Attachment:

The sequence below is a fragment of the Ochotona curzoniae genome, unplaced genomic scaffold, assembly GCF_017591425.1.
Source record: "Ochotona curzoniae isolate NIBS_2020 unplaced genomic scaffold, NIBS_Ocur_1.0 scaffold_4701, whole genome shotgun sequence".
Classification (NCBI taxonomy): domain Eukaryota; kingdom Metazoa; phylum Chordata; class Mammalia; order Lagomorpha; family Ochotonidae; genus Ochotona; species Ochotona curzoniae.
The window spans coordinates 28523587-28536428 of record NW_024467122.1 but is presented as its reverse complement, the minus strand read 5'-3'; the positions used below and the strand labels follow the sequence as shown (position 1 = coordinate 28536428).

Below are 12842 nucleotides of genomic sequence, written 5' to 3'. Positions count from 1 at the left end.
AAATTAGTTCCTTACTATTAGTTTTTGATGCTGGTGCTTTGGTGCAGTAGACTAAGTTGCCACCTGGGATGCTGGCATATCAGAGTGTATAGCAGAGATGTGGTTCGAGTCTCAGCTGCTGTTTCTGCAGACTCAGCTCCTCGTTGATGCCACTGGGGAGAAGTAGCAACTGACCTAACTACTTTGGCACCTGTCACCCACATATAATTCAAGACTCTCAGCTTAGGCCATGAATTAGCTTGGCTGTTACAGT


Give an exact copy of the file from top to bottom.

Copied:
The sequence below is a fragment of the Ochotona curzoniae genome, unplaced genomic scaffold, assembly GCF_017591425.1.
Source record: "Ochotona curzoniae isolate NIBS_2020 unplaced genomic scaffold, NIBS_Ocur_1.0 scaffold_4701, whole genome shotgun sequence".
Classification (NCBI taxonomy): domain Eukaryota; kingdom Metazoa; phylum Chordata; class Mammalia; order Lagomorpha; family Ochotonidae; genus Ochotona; species Ochotona curzoniae.
The window spans coordinates 28523587-28536428 of record NW_024467122.1 but is presented as its reverse complement, the minus strand read 5'-3'; the positions used below and the strand labels follow the sequence as shown (position 1 = coordinate 28536428).

Below are 12842 nucleotides of genomic sequence, written 5' to 3'. Positions count from 1 at the left end.
AAATTAGTTCCTTACTATTAGTTTTTGATGCTGGTGCTTTGGTGCAGTAGACTAAGTTGCCACCTGGGATGCTGGCATATCAGAGTGTATAGCAGAGATGTGGTTCGAGTCTCAGCTGCTGTTTCTGCAGACTCAGCTCCTCGTTGATGCCACTGGGGAGAAGTAGCAACTGACCTAACTACTTTGGCACCTGTCACCCACATATAATTCAAGACTCTCAGCTTAGGCCATGAATTAGCTTGGCTGTTACAGT